People Juice

I recently read a book titled Switch by Chip and Dan Heath. It was a fantastic and insightful read and one which I highly recommend. One of the most interesting points the authors make when describing the nature of change is this: What seems like a people problem is often a situation problem. The authors go on to describe dozens of examples in which individuals have been stymied in their attempts to affect change when they sought to change individuals rather than their situation. One study cited involved a group of people who were told they were part of a movie screening. In truth, the study was related to eating habits and sought to answer the simple question: Will people given larger portions eat more than people given smaller portions? Every member of the audience was given their own bucket of popcorn, either a large one, or an extra large one (in fact, both bucket sizes purposely contained more popcorn than could be consumed by a single person). The results showed that people, in fact, do eat more when given a larger inexhaustible supply than they do when given a smaller inexhaustible supply. They ate more because there was more, not because they were hungrier, less concerned with their health, or any other personal reason. If you want to eat less, put your food on a smaller plate. See also:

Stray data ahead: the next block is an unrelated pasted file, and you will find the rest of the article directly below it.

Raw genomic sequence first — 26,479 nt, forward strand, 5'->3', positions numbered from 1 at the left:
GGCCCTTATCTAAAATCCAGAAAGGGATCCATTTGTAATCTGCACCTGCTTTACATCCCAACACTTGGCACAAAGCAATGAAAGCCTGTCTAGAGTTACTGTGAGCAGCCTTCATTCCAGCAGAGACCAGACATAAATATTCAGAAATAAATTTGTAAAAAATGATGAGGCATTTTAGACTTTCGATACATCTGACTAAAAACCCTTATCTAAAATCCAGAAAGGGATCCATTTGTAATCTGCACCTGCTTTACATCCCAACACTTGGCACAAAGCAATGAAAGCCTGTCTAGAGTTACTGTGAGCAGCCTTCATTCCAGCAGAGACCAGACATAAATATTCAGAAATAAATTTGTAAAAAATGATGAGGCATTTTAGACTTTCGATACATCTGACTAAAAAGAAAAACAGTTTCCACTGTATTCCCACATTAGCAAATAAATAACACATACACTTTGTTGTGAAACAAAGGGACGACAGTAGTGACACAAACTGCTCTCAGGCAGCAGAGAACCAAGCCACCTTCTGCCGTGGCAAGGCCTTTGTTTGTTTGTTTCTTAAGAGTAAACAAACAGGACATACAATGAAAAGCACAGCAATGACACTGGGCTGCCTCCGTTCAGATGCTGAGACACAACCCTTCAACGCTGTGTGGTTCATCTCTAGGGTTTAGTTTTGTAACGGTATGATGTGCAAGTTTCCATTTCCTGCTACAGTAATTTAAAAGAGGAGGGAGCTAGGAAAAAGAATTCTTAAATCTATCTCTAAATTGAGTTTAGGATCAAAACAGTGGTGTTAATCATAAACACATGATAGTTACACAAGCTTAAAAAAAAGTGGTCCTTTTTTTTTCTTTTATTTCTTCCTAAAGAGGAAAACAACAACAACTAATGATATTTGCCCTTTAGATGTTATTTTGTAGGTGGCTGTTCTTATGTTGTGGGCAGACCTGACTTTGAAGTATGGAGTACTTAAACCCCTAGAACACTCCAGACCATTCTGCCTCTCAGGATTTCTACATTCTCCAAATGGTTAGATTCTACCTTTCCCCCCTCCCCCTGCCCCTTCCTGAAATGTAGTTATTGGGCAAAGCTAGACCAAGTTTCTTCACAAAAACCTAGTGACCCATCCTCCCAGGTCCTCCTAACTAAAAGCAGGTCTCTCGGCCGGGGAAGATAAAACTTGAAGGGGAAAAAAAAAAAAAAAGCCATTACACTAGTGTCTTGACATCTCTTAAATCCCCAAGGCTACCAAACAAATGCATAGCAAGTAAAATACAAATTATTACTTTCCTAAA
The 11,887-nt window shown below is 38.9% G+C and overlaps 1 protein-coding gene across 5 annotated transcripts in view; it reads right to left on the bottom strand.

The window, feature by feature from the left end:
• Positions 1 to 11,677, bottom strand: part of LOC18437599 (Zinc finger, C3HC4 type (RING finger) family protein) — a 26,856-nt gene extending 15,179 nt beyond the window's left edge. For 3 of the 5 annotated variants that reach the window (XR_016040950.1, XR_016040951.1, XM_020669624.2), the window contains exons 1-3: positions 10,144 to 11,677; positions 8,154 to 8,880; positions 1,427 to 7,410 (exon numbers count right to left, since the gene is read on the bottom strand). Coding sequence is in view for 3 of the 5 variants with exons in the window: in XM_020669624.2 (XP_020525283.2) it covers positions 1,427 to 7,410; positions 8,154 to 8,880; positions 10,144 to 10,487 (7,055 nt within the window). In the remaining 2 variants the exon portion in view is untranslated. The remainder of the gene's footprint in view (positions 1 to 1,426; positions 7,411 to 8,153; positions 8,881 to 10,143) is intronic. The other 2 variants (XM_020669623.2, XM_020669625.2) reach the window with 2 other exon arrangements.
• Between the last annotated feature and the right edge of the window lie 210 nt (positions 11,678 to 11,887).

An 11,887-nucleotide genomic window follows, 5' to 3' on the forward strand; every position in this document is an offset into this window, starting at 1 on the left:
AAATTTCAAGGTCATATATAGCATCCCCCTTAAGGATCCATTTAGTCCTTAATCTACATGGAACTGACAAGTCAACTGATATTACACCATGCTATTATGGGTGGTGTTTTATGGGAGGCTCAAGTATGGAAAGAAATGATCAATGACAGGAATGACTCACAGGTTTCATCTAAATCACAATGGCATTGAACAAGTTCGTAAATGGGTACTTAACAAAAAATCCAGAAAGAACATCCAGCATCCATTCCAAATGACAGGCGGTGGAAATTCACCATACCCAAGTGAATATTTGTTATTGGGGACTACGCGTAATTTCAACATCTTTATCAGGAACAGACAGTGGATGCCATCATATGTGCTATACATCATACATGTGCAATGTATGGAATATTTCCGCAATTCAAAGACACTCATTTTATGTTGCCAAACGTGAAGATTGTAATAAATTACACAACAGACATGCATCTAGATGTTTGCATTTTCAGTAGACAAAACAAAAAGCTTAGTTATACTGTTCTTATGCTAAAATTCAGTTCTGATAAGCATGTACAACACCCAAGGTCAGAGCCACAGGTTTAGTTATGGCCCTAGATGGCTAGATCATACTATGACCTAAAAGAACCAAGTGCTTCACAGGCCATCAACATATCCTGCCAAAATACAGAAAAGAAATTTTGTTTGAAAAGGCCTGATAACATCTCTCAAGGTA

It’s interesting to think about the power of our environment and its affect on us and I agree with the Heath brothers that managers, teachers, leaders, and, well, anyone would do well to recognize when that should be the focus of our efforts, but that’s actually not what this post is about.  Continue reading

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